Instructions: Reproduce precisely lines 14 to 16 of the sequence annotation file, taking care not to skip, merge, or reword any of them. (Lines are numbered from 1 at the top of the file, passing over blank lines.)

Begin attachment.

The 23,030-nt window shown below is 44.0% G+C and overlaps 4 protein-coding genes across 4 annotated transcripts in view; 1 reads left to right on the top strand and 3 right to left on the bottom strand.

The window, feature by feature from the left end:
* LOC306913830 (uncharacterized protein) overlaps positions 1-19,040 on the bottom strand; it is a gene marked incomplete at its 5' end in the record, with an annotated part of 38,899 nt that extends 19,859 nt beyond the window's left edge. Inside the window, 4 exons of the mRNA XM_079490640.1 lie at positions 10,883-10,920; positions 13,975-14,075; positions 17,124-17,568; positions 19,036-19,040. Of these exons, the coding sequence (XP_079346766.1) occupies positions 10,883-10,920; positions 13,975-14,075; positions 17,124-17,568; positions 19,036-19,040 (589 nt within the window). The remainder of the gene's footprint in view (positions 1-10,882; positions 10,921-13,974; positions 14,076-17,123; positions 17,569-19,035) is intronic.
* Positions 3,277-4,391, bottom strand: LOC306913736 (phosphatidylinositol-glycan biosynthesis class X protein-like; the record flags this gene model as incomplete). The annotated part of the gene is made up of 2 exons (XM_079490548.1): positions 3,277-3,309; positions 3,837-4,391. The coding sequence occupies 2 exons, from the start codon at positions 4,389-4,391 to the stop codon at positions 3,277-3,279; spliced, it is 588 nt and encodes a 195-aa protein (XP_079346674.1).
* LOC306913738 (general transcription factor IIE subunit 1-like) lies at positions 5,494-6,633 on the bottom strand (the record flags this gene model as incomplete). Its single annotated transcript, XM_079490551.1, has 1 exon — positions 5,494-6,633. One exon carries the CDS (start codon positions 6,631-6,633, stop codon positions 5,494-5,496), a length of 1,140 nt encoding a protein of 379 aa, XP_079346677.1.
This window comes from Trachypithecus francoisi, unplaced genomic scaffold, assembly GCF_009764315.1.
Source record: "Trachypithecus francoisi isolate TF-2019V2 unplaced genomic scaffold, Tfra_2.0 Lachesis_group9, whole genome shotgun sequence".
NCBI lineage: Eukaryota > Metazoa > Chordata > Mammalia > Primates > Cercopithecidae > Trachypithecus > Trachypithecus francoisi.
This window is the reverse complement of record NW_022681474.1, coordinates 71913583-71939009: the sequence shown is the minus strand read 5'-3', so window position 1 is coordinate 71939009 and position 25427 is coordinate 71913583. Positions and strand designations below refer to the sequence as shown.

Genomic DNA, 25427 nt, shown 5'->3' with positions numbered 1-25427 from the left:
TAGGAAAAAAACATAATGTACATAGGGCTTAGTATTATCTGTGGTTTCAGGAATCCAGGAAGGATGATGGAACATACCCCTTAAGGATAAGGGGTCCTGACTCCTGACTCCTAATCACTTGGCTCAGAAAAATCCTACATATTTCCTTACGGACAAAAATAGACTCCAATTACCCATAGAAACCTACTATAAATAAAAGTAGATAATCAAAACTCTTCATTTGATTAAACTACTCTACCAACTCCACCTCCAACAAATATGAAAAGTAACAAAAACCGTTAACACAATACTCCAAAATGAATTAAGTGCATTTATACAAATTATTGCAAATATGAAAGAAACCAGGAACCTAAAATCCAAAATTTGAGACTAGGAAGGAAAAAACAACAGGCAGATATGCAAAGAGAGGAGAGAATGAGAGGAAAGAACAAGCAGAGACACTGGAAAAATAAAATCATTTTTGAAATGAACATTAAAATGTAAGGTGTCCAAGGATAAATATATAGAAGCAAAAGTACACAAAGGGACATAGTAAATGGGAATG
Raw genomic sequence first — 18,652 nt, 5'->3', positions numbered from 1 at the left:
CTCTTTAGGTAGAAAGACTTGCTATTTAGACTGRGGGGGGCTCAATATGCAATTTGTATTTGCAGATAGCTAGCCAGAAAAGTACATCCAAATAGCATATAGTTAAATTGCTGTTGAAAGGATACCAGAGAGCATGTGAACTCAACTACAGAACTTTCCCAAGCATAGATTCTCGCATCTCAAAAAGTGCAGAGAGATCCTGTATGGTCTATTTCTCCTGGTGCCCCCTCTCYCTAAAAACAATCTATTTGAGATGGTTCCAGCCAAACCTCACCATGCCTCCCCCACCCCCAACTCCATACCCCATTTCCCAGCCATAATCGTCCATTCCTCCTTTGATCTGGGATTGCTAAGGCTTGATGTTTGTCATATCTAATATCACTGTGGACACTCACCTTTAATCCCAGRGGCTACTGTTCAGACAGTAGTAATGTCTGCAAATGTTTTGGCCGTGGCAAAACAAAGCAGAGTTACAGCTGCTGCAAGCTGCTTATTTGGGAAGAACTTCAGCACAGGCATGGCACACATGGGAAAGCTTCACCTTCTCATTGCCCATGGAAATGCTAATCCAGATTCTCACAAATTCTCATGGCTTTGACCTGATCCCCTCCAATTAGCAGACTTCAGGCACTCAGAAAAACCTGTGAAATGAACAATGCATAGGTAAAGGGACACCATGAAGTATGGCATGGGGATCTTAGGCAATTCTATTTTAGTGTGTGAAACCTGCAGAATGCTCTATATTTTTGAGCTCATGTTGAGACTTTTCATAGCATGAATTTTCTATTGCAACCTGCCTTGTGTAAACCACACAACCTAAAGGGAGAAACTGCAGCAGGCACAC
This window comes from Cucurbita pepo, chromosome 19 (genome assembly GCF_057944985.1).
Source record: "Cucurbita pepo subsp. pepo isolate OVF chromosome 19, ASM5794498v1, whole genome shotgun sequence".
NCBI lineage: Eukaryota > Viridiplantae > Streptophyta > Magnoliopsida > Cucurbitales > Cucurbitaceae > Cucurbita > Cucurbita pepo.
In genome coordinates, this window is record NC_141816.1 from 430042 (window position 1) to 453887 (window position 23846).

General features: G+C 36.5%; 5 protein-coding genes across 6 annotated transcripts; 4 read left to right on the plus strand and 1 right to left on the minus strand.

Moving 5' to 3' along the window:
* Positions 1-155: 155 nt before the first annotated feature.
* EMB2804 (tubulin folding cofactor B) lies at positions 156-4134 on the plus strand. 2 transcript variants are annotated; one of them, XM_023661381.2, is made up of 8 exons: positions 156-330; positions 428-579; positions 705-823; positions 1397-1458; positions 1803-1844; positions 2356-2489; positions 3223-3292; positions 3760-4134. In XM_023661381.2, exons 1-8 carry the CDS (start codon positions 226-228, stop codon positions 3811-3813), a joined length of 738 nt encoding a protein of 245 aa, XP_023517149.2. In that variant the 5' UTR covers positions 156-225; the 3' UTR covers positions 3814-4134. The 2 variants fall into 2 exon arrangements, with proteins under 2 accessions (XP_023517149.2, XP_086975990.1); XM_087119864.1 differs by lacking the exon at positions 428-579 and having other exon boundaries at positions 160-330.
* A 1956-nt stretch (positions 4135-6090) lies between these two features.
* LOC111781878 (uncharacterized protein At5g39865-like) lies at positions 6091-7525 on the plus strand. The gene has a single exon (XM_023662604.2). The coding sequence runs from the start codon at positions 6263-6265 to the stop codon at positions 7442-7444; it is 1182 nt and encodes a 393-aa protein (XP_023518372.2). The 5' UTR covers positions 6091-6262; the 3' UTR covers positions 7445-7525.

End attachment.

This window comes from Cucurbita pepo, chromosome 19 (genome assembly GCF_057944985.1).
Source record: "Cucurbita pepo subsp. pepo isolate OVF chromosome 19, ASM5794498v1, whole genome shotgun sequence".
NCBI lineage: Eukaryota > Viridiplantae > Streptophyta > Magnoliopsida > Cucurbitales > Cucurbitaceae > Cucurbita > Cucurbita pepo.